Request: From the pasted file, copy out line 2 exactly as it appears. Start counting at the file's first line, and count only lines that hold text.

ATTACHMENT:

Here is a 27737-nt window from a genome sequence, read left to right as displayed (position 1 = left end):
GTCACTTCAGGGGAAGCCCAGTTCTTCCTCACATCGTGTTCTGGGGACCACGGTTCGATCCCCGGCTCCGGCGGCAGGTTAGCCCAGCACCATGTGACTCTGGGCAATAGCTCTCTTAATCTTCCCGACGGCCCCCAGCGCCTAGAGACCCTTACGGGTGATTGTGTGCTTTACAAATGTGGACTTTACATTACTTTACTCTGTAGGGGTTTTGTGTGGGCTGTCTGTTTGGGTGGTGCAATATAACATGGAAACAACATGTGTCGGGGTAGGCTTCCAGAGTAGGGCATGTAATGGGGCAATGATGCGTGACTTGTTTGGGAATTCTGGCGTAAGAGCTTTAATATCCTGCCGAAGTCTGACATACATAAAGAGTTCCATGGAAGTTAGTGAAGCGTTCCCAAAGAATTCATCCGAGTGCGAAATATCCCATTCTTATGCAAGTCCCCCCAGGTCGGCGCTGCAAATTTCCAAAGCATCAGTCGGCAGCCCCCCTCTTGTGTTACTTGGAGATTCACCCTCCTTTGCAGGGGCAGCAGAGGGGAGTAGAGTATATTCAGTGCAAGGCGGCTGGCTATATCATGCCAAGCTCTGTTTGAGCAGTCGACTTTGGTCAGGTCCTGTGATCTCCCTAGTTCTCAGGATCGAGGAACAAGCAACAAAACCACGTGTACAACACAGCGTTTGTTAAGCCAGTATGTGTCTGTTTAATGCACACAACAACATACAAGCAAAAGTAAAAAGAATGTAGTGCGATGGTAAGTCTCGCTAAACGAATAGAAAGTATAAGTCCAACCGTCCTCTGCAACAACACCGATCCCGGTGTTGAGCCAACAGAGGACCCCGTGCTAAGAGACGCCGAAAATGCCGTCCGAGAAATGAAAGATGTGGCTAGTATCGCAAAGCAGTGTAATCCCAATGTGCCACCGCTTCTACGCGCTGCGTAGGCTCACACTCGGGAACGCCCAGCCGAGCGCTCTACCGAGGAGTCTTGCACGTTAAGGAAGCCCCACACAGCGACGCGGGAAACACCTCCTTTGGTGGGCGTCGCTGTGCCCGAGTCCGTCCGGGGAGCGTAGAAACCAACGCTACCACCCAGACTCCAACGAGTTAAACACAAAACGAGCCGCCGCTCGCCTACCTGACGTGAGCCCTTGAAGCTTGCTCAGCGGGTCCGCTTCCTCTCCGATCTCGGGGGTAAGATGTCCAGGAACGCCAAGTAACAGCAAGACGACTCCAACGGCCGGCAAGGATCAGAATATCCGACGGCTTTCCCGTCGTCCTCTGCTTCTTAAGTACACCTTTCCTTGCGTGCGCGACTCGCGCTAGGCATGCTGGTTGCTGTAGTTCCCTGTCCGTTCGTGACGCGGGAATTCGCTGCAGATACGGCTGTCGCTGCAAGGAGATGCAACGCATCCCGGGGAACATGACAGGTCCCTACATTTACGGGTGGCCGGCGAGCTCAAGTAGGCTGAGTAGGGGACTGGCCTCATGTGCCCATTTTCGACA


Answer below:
GTCACTTCAGGGGAAGCCCAGTTCTTCCTCACATCGTGTTCTGGGGACCACGGTTCGATCCCCGGCTCCGGCGGCAGGTTAGCCCAGCACCATGTGACTCTGGGCAATAGCTCTCTTAATCTTCCCGACGGCCCCCAGCGCCTAGAGACCCTTACGGGTGATTGTGTGCTTTACAAATGTGGACTTTACATTACTTTACTCTGTAGGGGTTTTGTGTGGGCTGTCTGTTTGGGTGGTGCAATATAACATGGAAACAACATGTGTCGGGGTAGGCTTCCAGAGTAGGGCATGTAATGGGGCAATGATGCGTGACTTGTTTGGGAATTCTGGCGTAAGAGCTTTAATATCCTGCCGAAGTCTGACATACATAAAGAGTTCCATGGAAGTTAGTGAAGCGTTCCCAAAGAATTCATCCGAGTGCGAAATATCCCATTCTTATGCAAGTCCCCCCAGGTCGGCGCTGCAAATTTCCAAAGCATCAGTCGGCAGCCCCCCTCTTGTGTTACTTGGAGATTCACCCTCCTTTGCAGGGGCAGCAGAGGGGAGTAGAGTATATTCAGTGCAAGGCGGCTGGCTATATCATGCCAAGCTCTGTTTGAGCAGTCGACTTTGGTCAGGTCCTGTGATCTCCCTAGTTCTCAGGATCGAGGAACAAGCAACAAAACCACGTGTACAACACAGCGTTTGTTAAGCCAGTATGTGTCTGTTTAATGCACACAACAACATACAAGCAAAAGTAAAAAGAATGTAGTGCGATGGTAAGTCTCGCTAAACGAATAGAAAGTATAAGTCCAACCGTCCTCTGCAACAACACCGATCCCGGTGTTGAGCCAACAGAGGACCCCGTGCTAAGAGACGCCGAAAATGCCGTCCGAGAAATGAAAGATGTGGCTAGTATCGCAAAGCAGTGTAATCCCAATGTGCCACCGCTTCTACGCGCTGCGTAGGCTCACACTCGGGAACGCCCAGCCGAGCGCTCTACCGAGGAGTCTTGCACGTTAAGGAAGCCCCACACAGCGACGCGGGAAACACCTCCTTTGGTGGGCGTCGCTGTGCCCGAGTCCGTCCGGGGAGCGTAGAAACCAACGCTACCACCCAGACTCCAACGAGTTAAACACAAAACGAGCCGCCGCTCGCCTACCTGACGTGAGCCCTTGAAGCTTGCTCAGCGGGTCCGCTTCCTCTCCGATCTCGGGGGTAAGATGTCCAGGAACGCCAAGTAACAGCAAGACGACTCCAACGGCCGGCAAGGATCAGAATATCCGACGGCTTTCCCGTCGTCCTCTGCTTCTTAAGTACACCTTTCCTTGCGTGCGCGACTCGCGCTAGGCATGCTGGTTGCTGTAGTTCCCTGTCCGTTCGTGACGCGGGAATTCGCTGCAGATACGGCTGTCGCTGCAAGGAGATGCAACGCATCCCGGGGAACATGACAGGTCCCTACATTTACGGGTGGCCGGCGAGCTCAAGTAGGCTGAGTAGGGGACTGGCCTCATGTGCCCATTTTCGACA